Wednesday, July 25, 2007

NY Filipinos Protest Arroyo's State of the Nation Address

New York-- Fifth Avenue's Philippine Consulate was the sight of a 50+ strong protest action last Sunday jointly organized by the US Chapter of Bagong Alysang Makabayan (BAYAN USA) and the National Alliance for Filipino Concerns (NAFCON), two nationwide coalitions of cause-oriented Filipino groups and individuals across the United States.

Member organizations from the two coalitions each delivered speeches of concern over the annual State of the Nation Address (or SONA) delivered by Gloria Macapagal-Arroyo this week in the halls of the Philippine Congress.

Both groups feel strongly that Arroyo be disqualified from delivering a reliable report of the state of the nation.

"If she omits the fact that she has commands one of the most deadly and terroristic state forces in the world, she has no clue about the true state of the Philippine nation. State terror is intensifying under the Arroyo rule," states Christina Hilo of the Anakbayan Filipino Youth Collective, and a member organization of BAYAN USA.

"This administration has a primary interest in saving its public image with the international community. But after all the bad press it has gotten this year with its human rights record, we doubt that such a tarnished image is even salvagable," stated Hanalei Ramos of the women's group Filipinas for Rights and Empowerment or FIRE New York.

Protest hightlights include solidarity speeches by representatives of the International Action Center, Pakistan-USA Freedom Forum, and the Free Hawaii Solidarity Committee. Other organizations present include Philippine Forum, NY Committee for Human Rights in the Philippines, Lakas Diwa Filipino Youth Alliance of New Jersey, Kabalikat Domestic Workers Support Network, Movement for a Free Philippines, and even memebers of the Sentosa 27, a group of Filipino nurses trafficked to the US by way of illegal recruitment by the Sentosa Healthcare Agency, a Long Island-based company.

"The plight of overseas Filipino workers, such as the Sentosa 27, is a more reliable gage of the State of the Nation, more so that any fabrication by the Arroyo government," stated Rico Foz of NAFCON.

"Arroyo seems to believe she can transform the Philippines into a first world country, but she is clearly not using her economics degree in this instance. She is using her lack of reason and logic, and puppetry to foreign multi-nationals, to come to this conclusion. As migrant Filipinos, we bear the economic brunt of keeping the Philippine economy afloat with our hard-earned remittances, especially from the US. There is no indication that this trend will ease up anytime soon," Foz added.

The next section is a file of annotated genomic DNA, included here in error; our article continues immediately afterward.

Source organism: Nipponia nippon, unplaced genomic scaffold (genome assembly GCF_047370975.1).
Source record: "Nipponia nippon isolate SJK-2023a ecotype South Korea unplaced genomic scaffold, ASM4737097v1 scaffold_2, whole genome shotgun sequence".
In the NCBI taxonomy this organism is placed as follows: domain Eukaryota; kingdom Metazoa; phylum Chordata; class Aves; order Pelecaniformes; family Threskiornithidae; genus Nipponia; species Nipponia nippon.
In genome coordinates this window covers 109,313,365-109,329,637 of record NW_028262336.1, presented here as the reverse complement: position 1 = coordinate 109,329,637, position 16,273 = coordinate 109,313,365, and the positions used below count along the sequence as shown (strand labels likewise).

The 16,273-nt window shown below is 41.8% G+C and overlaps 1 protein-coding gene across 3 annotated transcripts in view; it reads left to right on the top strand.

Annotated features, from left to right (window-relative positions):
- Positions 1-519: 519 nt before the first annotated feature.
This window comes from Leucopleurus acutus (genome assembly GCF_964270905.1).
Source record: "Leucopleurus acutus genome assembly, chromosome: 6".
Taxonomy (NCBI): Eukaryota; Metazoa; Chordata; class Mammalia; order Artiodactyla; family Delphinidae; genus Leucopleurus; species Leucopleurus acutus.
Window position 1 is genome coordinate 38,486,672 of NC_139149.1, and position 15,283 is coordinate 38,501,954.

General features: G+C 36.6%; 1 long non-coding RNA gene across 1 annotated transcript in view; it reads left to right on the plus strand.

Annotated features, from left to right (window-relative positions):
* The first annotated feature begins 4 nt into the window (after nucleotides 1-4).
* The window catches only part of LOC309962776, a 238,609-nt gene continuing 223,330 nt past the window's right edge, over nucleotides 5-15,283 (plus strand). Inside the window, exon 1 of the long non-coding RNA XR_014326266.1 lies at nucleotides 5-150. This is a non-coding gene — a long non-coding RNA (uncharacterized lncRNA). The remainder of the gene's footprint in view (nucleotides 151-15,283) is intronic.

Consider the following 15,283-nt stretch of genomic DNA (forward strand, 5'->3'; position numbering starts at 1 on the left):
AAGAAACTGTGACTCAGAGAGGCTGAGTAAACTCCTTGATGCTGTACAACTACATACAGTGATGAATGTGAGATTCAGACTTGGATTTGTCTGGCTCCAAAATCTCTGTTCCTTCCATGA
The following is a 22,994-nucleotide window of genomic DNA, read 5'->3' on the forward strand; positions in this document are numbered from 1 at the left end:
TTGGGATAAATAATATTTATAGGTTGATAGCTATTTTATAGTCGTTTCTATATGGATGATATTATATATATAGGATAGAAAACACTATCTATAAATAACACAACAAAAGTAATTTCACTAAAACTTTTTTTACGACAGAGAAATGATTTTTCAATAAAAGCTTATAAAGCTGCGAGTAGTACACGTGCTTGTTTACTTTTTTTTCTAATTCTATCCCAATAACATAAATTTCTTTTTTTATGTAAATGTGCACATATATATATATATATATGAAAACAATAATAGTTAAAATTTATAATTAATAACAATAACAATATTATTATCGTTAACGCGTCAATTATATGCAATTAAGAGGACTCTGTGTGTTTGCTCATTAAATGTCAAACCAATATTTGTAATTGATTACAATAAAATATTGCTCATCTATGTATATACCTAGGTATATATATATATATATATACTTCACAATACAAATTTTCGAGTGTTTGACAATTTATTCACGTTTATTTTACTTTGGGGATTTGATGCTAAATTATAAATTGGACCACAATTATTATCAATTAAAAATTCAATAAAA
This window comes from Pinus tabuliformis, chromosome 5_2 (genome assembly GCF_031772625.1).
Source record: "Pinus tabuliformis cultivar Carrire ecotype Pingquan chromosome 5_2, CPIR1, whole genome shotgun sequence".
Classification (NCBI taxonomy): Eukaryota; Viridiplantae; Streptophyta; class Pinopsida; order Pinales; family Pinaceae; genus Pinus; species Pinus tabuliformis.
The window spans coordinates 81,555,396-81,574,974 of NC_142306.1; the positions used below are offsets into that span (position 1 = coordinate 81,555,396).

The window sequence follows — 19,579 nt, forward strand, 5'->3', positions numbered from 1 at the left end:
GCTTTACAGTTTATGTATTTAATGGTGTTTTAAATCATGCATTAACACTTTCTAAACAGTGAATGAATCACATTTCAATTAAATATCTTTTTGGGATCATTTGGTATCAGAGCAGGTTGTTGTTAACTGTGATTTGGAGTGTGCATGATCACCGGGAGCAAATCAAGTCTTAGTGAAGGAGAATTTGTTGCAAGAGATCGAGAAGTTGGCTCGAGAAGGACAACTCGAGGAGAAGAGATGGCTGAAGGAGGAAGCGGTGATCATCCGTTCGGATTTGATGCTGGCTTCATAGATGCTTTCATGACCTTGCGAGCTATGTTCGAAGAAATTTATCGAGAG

Protesters also lambasted the recently enacted Human Security Act of 2007, also known as the Anti-Terror Bill, as a means to open up the Philippines to the domestic policies of the US War on Terror by outlawing peaceful and legitimate dissent in the country.

Protesters presented two petitions to the Philippine Consulate representative, who opened the door to receive the Justice for Sentosa 27 petition, which carried nearly 2000 signatures in support of the trafficked nurses, and for a shutdown of the Sentosa Agency and another petition against the state of extra-judicial killings in the Philippines.

"The government's neglect of overseas Filipino workers is also a human rights violation in itself," Foz ended.

Protesters concluded the action by "spearing" the large effigy of Arroyo depicted as a blood-sucking Aswang, a mythical and demonic creature of Philippine folklore.

In 2001, the Bush administration declared the Philippines the Second Front on the War on Terror, resulting in the massive deployment of US troops to Mindanao and a signifant boost in US military aid to the country. The Philippines has since become the largest recipient of US foreign aid in the Asia-Pacific region.

International watchdogs such as Amnesty Internatational, Human Rights Watch, and even the US Senate hearing have narrowed in the on the claims that this money funds death squads and the Philippine military who have claimed the lives of over 850 BAYAN members and other broad Arroyo opposition forces in the country.

The New York action is also part of a nationally-coordinated day of protest action with other member organization of BAYAN USA in Los Angeles, San Francisco, and Seattle. As the only overseas chapter of the Philippine national alliance, the actions were coordinated heavily with BAYAN Philippines.

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